5
votes
2answers
1k views

What is the probability density function over time for a 1-D random walk on a line with boundaries?

If a single particle sits on an infinite line and undergoes a 1-D random walk, the probability density of its spatio-temporal evolution is captured by a 1-D gaussian distribution. \begin{align} P(x,t)...
5
votes
2answers
294 views

Time for a particle undergoing brownian motion to reach a point in a volume

I was wondering how one could calculate the average time a particle needs to reach a random point in a small sphere (filled by water) with a radius of maybe $10 \mu m$. I thought of using the Stokes-...
5
votes
1answer
139 views

Everyday example of diffusion unobscured by advection, wetting etc

Diffusion is an important concept in elementary science education, especially because it supports (or seems to support) the notion of matter consisting of very small everyday particles (as opposed to ...
5
votes
1answer
95 views

Diffusion coefficient for asymmetric (biased) random walk

I want to obtain a Fokker-Planck like equation by taking the continuous limit of a discrete asymmetric random walk. Let the probability of taking a step to the right be $p$, and the probability of ...
5
votes
0answers
84 views

Green's function for moving solidification front

Consider a liquid solid interface $z =\zeta(x,t)$ moving at constant speed $v$, for a two dimensional problem. Due to solidification interface is changing it position. For simplicity heat ...
5
votes
2answers
185 views

Spin drift velocity?

I am currently reading this Phys Rev paper by H C Torrey. In this paper, he derives the Bloch equations with an additional diffusion term. He says that the current density is given by $$\mathbf j_{\...
4
votes
3answers
326 views

Guessing what a simple partial differential equation is describing physically

Is there an easy way to look at a partial different equation and get a sense of what kind of phenomena it is physically describing? I have an equation that looks like this: $\partial_tA=C_3\partial^...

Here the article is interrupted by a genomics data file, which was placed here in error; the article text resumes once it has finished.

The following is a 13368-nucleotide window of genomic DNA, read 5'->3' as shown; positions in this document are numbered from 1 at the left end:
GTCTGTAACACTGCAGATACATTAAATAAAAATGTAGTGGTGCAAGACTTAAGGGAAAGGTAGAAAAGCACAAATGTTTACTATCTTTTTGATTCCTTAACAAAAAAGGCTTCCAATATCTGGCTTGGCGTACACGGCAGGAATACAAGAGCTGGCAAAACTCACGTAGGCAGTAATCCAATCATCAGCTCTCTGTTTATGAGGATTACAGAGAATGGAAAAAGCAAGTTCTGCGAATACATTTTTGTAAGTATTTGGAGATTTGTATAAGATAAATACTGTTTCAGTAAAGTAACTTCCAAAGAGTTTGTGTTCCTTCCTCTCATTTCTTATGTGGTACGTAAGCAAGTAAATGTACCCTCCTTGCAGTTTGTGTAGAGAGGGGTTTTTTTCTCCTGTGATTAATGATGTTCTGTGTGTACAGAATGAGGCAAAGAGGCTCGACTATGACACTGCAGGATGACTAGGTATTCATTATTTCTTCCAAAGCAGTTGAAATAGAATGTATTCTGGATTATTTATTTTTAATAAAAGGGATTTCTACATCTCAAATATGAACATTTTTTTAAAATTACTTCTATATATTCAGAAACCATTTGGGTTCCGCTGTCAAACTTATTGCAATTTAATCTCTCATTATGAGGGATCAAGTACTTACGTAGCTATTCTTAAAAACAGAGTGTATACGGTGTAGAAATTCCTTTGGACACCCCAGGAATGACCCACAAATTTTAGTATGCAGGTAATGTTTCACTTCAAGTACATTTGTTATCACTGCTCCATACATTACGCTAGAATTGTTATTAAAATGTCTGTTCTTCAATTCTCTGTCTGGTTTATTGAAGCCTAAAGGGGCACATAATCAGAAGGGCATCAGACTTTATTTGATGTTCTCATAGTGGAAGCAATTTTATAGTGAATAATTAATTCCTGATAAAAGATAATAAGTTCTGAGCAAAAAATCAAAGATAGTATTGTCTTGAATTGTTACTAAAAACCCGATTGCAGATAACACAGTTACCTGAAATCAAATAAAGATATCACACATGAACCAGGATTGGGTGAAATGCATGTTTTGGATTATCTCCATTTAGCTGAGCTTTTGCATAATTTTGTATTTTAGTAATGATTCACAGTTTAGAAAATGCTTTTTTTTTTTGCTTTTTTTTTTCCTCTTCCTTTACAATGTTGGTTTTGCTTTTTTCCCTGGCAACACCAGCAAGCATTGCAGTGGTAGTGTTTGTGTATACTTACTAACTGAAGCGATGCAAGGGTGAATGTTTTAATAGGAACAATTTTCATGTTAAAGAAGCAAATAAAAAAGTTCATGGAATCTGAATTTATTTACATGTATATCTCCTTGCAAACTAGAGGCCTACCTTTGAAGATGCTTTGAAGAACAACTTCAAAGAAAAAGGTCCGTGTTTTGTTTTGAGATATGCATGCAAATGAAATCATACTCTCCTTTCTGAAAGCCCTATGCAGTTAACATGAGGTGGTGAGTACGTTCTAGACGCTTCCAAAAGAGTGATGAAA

4
votes
2answers
1k views

How fart is transported through air?

As we know diffussivity of gas is really slow (e.g. $\require{mhchem}\ce{O2}$ and $\ce{H2O}$ in the air are respectively $0.176$ and $0.282 ~\text{cm}^2/\text{s}$). here is a example to specify how ...
4
votes
3answers
15k views

What is the physical meaning of diffusion coefficient?

In Fick's first law, the diffusion coefficient is velocity, but I do not understand the two-dimensional concept of this velocity. Imagine that solutes are diffusing from one side of a tube to another (...
4
votes
5answers
279 views

No diffusion term in conservation of mass in Navier-Stokes equations?

I have followed derivations of the Navier-Stokes equations and I can see how the various terms arise in the "main equation", the momentum conservation equation. However I don't understand why the ...
4
votes
3answers
1k views

Physical interpretation of the change of diffusion term in navier stokes equations

In the Navier-Stokes Equations, there is one term accounting for convective flow and one term for diffusive flow. At high flow rates, the diffusive term becomes much smaller compared to convective ...
4
votes
1answer
6k views

How does smoke move in the air and how can I direct it so it will go to a place I want it to go?

Let's assume a close room with 1-2 people who only one of them smoking cigarette. What is the equation describe the smoking spreading? is it diffusion? what are the parameters is so? Is there a way/...
4
votes
1answer
52 views

Derivation of the diffusion coefficient?

The diffusion coefficient relates the particle flux $J$ to the gradient in the number density (of the 'labelled' particles) $\frac{\partial \bar n}{\partial z}$ such that; $$J=-D \frac{\partial \bar n}...
4
votes
0answers
34 views

How does air going through silica gel change its humidity

Assume that the properties(temperature,humidity,velocity and so on) of the incoming air flow stay constant. The air flow goes through a silica gel plate. Humidity of the air will decrease, but how to ...
4
votes
0answers
66 views

Stochastic process generating fractional diffusion

One way to generate Brownian motion is as follows: Define a waiting time probability distribution $\psi(t)$ and step length probability distribution $\lambda(x)$. Require also that $\langle \psi \...
3
votes
2answers
117 views

More intuition in understanding diffusion

This is a short conceptual question: (I think I'm confusing some very key concepts, here's an attempt to try and resolve it) Systems whose dynamics are governed by diffusion, for example a particle ...
3
votes
1answer
571 views

What is the return probability for Brownian motion in three dimensions?